Taking up star-crossed lovers can be a burden. Refreshing the theme while successfully limiting its built-in bromides doesn’t happen often. But writer-director Amy Seinmetz makes it happen with a simple, short film whose attention to human detail is so wise and tuned-in it leaves many fine dramas twice its length in the rear-view mirror.
And this is much about rear-view mirrors, since Seimetz’s characters, “white trash” Crystal (Kate Lyn Sheil) and Leo (Kentucker Audley), are situated mostly in a run-down car in Gulf Coast Florida trying to find a way out of a situation that ultimately has no way out: a killing.
Leo insist he has a way to solve their problem (“We gotta be smart.”); Crystal, a pouty woman-girl with a young daughter, is crazy in love with Leo, ensuring that the frantic, downward spiral has no breaks.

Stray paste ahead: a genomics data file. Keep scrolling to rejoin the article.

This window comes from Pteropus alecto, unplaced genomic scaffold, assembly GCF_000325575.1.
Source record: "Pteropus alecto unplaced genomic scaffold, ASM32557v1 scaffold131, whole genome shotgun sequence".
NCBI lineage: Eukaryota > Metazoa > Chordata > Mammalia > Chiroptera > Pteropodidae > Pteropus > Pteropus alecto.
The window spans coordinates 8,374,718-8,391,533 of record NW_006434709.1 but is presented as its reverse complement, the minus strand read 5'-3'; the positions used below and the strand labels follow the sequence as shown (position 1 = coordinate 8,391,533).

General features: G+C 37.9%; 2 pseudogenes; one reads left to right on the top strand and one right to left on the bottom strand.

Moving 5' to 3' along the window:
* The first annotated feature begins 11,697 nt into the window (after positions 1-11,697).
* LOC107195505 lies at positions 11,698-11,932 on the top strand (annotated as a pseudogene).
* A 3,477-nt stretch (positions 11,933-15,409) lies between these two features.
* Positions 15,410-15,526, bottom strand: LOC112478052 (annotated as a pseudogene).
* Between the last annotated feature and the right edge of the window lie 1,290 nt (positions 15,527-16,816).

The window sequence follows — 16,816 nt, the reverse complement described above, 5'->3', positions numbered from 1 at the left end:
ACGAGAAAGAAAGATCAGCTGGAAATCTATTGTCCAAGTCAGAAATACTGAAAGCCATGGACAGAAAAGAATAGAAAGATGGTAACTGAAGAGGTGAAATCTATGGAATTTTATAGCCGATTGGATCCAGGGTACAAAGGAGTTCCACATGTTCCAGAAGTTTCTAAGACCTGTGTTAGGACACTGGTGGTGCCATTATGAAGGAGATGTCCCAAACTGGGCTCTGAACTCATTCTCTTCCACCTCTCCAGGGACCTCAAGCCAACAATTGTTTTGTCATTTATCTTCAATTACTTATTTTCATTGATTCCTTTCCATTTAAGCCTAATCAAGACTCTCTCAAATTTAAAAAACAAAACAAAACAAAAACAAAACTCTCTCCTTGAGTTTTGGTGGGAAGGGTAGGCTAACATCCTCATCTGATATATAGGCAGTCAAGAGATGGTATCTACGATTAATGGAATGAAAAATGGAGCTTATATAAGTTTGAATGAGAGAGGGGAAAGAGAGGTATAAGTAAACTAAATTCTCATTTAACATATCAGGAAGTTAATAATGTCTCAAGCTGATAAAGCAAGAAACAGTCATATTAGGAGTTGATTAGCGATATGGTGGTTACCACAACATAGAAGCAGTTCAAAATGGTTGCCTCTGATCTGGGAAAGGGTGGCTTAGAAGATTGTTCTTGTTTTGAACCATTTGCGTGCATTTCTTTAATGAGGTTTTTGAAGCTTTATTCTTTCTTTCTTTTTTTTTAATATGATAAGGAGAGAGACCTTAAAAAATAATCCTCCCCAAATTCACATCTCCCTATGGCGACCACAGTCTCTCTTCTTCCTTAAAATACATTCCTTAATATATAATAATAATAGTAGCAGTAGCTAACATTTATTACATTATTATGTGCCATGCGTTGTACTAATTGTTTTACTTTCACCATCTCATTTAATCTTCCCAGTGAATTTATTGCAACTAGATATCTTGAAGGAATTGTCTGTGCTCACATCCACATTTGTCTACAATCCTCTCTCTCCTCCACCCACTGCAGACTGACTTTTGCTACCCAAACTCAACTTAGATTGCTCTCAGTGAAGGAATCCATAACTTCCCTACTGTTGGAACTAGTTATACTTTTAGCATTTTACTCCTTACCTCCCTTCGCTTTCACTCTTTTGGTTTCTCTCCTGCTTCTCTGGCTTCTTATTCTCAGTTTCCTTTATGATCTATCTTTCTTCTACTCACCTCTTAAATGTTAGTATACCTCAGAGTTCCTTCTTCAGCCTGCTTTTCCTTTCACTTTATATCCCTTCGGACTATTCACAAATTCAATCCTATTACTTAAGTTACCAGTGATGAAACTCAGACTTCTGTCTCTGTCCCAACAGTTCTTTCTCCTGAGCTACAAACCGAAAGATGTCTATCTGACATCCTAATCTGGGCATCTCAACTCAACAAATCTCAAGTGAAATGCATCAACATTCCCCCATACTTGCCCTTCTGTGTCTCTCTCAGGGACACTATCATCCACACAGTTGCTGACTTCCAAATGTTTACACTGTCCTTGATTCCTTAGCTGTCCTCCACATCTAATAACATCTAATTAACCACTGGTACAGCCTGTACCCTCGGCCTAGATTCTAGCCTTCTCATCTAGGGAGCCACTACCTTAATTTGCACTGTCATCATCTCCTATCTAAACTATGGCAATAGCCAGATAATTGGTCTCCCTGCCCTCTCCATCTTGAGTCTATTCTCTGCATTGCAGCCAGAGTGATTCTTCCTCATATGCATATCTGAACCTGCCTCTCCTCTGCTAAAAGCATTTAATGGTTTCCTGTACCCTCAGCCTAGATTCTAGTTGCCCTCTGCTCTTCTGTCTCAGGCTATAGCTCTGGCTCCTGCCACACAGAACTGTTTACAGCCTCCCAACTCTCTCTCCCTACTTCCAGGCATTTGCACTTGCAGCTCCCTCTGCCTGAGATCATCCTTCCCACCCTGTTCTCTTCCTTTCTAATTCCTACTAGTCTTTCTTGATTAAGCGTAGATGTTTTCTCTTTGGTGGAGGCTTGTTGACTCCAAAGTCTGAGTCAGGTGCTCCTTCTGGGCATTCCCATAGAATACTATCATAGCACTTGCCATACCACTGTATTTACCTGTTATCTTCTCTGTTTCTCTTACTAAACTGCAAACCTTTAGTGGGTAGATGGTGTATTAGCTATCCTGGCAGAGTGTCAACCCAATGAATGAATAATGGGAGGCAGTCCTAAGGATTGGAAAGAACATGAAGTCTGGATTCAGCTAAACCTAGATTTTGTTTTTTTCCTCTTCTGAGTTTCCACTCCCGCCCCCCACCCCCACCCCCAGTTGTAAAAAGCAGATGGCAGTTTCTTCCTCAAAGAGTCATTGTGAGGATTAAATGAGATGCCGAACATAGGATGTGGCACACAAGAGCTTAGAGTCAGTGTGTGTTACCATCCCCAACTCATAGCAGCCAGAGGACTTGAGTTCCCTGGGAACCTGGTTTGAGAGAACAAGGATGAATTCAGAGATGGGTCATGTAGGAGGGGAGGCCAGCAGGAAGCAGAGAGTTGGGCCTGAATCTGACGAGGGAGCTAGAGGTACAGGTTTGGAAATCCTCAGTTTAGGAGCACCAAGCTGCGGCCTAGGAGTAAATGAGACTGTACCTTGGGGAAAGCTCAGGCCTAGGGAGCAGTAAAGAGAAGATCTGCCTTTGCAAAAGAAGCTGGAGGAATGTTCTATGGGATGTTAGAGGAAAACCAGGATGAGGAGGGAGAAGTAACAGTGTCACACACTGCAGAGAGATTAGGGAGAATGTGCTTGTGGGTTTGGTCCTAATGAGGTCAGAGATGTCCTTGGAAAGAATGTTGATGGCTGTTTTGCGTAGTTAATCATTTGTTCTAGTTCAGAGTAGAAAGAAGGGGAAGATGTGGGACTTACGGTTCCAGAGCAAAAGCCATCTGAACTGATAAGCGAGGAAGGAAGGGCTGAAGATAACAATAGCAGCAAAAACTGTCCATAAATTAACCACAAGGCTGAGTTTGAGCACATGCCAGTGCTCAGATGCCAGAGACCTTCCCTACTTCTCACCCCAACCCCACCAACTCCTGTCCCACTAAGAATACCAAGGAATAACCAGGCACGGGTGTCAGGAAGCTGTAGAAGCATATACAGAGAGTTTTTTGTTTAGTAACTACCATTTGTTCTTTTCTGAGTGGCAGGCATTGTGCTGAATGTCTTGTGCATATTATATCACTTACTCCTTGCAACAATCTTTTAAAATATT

What’s certain is a body in the trunk. What can’t be gauged, only watched, is how the twosome reckons with a panic as deeper or deeper than love. Construction worker Leo insists on pragmatism; lost child Crystal just wants love and more love, that and an imagined dream house, as if to squint her eyes closed at everything that’s happened and continues to. Together, they’re like a walking compound fracture with the bone showing through.
Sheil’s China-doll Crystal is a wonder: a woman well beyond the verge of a nervous breakdown but able to survive on cartilage alone. With the camera burrowing into her the whole time, Sheil weds alarm to resignation as if her life depended on getting it right. She does that and more Audley’s desperate but distracted Leo matches her. Start to finish, it’s star-crossed to the nine’s, with perfect 10 performances.